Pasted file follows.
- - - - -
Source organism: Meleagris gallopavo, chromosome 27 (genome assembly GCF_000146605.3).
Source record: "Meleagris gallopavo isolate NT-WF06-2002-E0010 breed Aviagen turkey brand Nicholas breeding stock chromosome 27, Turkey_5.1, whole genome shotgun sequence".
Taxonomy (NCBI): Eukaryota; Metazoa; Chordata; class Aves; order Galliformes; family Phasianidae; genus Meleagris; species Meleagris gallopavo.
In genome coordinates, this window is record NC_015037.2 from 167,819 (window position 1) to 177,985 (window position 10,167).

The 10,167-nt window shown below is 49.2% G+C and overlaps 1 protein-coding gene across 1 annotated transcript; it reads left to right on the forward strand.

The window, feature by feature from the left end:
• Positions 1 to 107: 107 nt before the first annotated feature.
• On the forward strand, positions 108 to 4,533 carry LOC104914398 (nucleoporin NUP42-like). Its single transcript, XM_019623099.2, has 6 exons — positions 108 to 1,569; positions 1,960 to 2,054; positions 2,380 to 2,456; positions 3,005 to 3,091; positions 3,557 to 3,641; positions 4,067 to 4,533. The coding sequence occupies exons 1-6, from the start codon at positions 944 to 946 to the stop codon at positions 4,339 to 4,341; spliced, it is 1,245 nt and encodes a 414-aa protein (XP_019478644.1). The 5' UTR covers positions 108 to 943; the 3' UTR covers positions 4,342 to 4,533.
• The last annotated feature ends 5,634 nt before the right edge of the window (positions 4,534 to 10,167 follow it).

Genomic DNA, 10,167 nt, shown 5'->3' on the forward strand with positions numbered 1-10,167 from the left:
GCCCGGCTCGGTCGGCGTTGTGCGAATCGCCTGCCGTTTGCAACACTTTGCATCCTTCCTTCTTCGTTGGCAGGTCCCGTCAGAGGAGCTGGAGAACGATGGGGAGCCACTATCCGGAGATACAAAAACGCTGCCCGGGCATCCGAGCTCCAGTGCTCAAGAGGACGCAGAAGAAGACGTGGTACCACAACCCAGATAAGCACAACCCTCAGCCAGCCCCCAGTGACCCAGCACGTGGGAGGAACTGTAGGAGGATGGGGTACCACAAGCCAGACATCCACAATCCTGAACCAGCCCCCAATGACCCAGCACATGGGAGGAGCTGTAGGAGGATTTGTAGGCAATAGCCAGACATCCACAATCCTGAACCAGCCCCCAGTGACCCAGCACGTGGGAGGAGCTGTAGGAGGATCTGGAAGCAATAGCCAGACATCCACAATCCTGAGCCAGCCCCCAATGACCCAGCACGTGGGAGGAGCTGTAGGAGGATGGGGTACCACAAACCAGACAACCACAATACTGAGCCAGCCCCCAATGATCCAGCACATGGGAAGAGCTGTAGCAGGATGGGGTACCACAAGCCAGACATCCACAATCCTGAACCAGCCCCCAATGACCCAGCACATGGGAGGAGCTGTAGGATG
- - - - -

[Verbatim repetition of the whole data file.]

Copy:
Source organism: Meleagris gallopavo, chromosome 27 (genome assembly GCF_000146605.3).
Source record: "Meleagris gallopavo isolate NT-WF06-2002-E0010 breed Aviagen turkey brand Nicholas breeding stock chromosome 27, Turkey_5.1, whole genome shotgun sequence".
Taxonomy (NCBI): Eukaryota; Metazoa; Chordata; class Aves; order Galliformes; family Phasianidae; genus Meleagris; species Meleagris gallopavo.
In genome coordinates, this window is record NC_015037.2 from 167,819 (window position 1) to 177,985 (window position 10,167).

The 10,167-nt window shown below is 49.2% G+C and overlaps 1 protein-coding gene across 1 annotated transcript; it reads left to right on the forward strand.

The window, feature by feature from the left end:
• Positions 1 to 107: 107 nt before the first annotated feature.
• On the forward strand, positions 108 to 4,533 carry LOC104914398 (nucleoporin NUP42-like). Its single transcript, XM_019623099.2, has 6 exons — positions 108 to 1,569; positions 1,960 to 2,054; positions 2,380 to 2,456; positions 3,005 to 3,091; positions 3,557 to 3,641; positions 4,067 to 4,533. The coding sequence occupies exons 1-6, from the start codon at positions 944 to 946 to the stop codon at positions 4,339 to 4,341; spliced, it is 1,245 nt and encodes a 414-aa protein (XP_019478644.1). The 5' UTR covers positions 108 to 943; the 3' UTR covers positions 4,342 to 4,533.
• The last annotated feature ends 5,634 nt before the right edge of the window (positions 4,534 to 10,167 follow it).

Genomic DNA, 10,167 nt, shown 5'->3' on the forward strand with positions numbered 1-10,167 from the left:
GCCCGGCTCGGTCGGCGTTGTGCGAATCGCCTGCCGTTTGCAACACTTTGCATCCTTCCTTCTTCGTTGGCAGGTCCCGTCAGAGGAGCTGGAGAACGATGGGGAGCCACTATCCGGAGATACAAAAACGCTGCCCGGGCATCCGAGCTCCAGTGCTCAAGAGGACGCAGAAGAAGACGTGGTACCACAACCCAGATAAGCACAACCCTCAGCCAGCCCCCAGTGACCCAGCACGTGGGAGGAACTGTAGGAGGATGGGGTACCACAAGCCAGACATCCACAATCCTGAACCAGCCCCCAATGACCCAGCACATGGGAGGAGCTGTAGGAGGATTTGTAGGCAATAGCCAGACATCCACAATCCTGAACCAGCCCCCAGTGACCCAGCACGTGGGAGGAGCTGTAGGAGGATCTGGAAGCAATAGCCAGACATCCACAATCCTGAGCCAGCCCCCAATGACCCAGCACGTGGGAGGAGCTGTAGGAGGATGGGGTACCACAAACCAGACAACCACAATACTGAGCCAGCCCCCAATGATCCAGCACATGGGAAGAGCTGTAGCAGGATGGGGTACCACAAGCCAGACATCCACAATCCTGAACCAGCCCCCAATGACCCAGCACATGGGAGGAGCTGTAGGATG